Papers of the Bordman family
Extent.68 cubic feet (1 document box, 1 flat box, 1 custom box, and 1 book box)
The collection is arranged into three series: journals, legal and financial records, and warrants of appointment. The journal series consists of a personal notebook used both by Aaron Bordman I and Andrew Bordman II and annotated almanacs kept by Andrew Bordman II. The legal and financial records series includes deeds of sale, a set of quitclaim documents related to the estate of Harvard President Benjamin Wadsworth, bills and receipts, an indenture for property rental, bonds and counter bonds, real estate records of Andrew Bordman IV, and family will and estate papers. The most chronologically expansive series is the Deeds of sale that span from 1705 to 1788. The collection also includes photostat copies of two royal warrants appointing Andrew Bordman III a Justice of the Peace and a Justice in the Middlesex County Court of Common Pleases.
While most records were created by Andrew Bordman II, they mention many members of the Cambridge community including women and slaves. Notably, a 1717 deed of sale records the purchase of a slave named "Cuffy." The estate papers and deeds of sale offer resources for studying the role of women in property ownership and inheritance. The personal notebook kept by both Aaron Bordman I and Andrew Bordman II between 1686-1745 includes assorted financial records documenting their activities as merchants, as well as a few entries for the Harvard Steward's accounts.
Selected list of Bordman Family members in Cambridge, Massachusetts
- William Bordman (c. 1614-1685), stepson of Stephen Day, married Frances ?. Harvard Steward from the mid 1660s-1668.
- Andrew Bordman I (1646-1687), son of William Bordman, married Ruth Bull (1651-1690). Harvard Steward from 1682-1687.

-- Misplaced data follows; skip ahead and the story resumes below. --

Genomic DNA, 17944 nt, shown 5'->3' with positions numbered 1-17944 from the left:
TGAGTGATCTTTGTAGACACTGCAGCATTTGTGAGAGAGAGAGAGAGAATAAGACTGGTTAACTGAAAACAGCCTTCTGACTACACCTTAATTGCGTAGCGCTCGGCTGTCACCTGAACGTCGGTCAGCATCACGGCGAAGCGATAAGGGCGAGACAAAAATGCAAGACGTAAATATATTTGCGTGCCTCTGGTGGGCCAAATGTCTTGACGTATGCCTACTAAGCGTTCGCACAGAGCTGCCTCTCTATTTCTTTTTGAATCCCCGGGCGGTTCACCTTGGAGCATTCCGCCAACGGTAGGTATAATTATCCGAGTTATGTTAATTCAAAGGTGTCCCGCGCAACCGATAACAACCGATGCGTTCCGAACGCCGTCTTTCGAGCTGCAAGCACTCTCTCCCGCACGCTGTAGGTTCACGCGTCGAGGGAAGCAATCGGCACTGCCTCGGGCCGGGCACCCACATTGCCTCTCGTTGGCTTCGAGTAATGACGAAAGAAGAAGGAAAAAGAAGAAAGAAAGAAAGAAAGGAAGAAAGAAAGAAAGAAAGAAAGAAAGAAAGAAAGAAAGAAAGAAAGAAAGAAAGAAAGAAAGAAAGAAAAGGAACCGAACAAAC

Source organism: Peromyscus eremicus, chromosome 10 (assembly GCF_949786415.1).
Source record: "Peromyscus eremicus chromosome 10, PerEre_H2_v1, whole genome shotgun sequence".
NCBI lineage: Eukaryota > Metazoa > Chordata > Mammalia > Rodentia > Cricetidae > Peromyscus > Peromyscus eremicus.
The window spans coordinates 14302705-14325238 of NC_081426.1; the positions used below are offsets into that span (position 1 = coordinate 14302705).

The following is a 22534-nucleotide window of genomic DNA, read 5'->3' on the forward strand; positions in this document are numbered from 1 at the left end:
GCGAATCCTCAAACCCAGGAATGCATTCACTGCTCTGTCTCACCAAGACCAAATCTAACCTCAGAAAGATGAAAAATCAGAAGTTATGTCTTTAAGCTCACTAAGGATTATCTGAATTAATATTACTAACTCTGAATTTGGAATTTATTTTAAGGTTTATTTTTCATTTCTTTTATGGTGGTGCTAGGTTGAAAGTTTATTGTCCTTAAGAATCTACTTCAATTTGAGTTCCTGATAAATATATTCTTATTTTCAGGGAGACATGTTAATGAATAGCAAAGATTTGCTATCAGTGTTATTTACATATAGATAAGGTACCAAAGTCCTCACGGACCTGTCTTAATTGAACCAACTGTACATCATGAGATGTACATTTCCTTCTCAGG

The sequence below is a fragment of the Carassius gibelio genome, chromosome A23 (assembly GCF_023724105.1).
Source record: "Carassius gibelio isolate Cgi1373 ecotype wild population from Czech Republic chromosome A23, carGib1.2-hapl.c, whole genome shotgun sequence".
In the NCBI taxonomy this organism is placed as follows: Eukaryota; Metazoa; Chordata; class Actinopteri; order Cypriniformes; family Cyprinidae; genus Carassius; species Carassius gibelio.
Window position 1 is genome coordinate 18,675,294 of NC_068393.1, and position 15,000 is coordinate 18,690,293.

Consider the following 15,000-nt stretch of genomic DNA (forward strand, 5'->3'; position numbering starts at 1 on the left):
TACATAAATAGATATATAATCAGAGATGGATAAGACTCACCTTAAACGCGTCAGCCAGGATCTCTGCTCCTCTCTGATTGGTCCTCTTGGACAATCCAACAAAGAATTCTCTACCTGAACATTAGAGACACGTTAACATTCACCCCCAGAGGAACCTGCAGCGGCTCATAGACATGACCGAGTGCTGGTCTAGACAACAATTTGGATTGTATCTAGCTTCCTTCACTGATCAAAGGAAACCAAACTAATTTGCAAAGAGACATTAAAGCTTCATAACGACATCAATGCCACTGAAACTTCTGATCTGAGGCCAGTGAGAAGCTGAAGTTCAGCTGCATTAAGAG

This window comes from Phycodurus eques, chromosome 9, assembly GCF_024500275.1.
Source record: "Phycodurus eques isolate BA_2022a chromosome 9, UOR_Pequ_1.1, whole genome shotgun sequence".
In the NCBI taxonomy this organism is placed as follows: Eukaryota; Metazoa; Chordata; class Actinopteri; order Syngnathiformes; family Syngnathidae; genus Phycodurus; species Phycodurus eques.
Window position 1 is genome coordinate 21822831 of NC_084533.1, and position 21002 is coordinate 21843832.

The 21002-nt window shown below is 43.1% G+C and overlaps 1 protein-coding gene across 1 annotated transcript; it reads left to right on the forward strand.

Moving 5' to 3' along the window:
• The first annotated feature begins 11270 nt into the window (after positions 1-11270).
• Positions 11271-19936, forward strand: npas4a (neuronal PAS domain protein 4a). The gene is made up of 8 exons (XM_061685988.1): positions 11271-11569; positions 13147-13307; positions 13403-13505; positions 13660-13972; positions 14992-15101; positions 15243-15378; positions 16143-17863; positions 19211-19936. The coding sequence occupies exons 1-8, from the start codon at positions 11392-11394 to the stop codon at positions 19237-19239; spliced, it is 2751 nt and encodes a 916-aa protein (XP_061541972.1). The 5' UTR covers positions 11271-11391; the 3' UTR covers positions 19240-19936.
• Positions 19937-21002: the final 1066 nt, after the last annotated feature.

- Aaron Bordman I (1649-1702/3), son of William Bordman, married Mary ?. Harvard Steward from 1687-1703.
- Ruth Bordman Wadsworth (1672-1744/5), daughter of Andrew Bordman I, married Benjamin Wadsworth.
- Aaron Bordman II (1686-1718/19), son of Aaron Bordman I, married Elizabeth Parker (d. 1732).
- Moses Bordman (1675/6-1750/51), son of Aaron Bordman I, married Abigail Hastings (d. 1752).
- Andrew Bordman II (1670-1747), son of Andrew Bordman I, married Elizabeth Trusedale (1673-1760). Harvard Steward from 1703-1747.
- Andrew Bordman (1720-1776 Harvard AB 1737), son of Moses Bordman.
- Mary Bordman Stearns (b. 1713), daughter of Moses Bordman, married Josiah Stearns.
- Andrew Bordman III (1701-1769 Harvard AB 1719), son of Andrew Bordman II, married Sarah Phips (d. 1793). Harvard Steward from 1747-1750.
- Andrew Bordman IV (1745-1817), son of Andrew Bordman III, married Mary Blair Townsend (1751-1797) and Abigail Richardson (1770-1848).
The history of the Bordman Family in Massachusetts began with the arrival of William Bordman (c. 1614-1685) from England in 1638. William arrived in Cambridge with his mother Rebecca and stepfather Stephen Day (d. 1668) as part of Day's indenture to the Reverend Jose Glover. In Cambridge, Bordman worked as a tailor, and accepted the position of the Harvard College Steward in the mid 1660s. The Harvard Corporation appointed the Steward to manage the residential operations of the College. He purchased supplies, supervised staff, and acted as the financial liaison between students and College administration.
In accepting the Stewardship, William started a relationship with the College that the Bordmans would continue for nearly a century as Harvard Stewards and Cooks. William also began a family tradition of repeating first names among subsequent generations. The names Aaron, Andrew, Mary, Moses, Ruth, and William appear regularly among Bordman birth records through the end of 18th century. In the context of Harvard's history, the appearance of three Stewards named Andrew Bordman promoted a practice, used here, of distinguishing them by post-nominal roman numerals.
William served as Steward through 1668, and acted as the College Cook until his death in 1685. William's son, Andrew Bordman I (1646-1687), replaced his father as Cook, and served as College Steward until his own death from small pox in July 1687. Andrew's brother Aaron (1649-1702/3) next held the Stewardship from 1687 until his own death.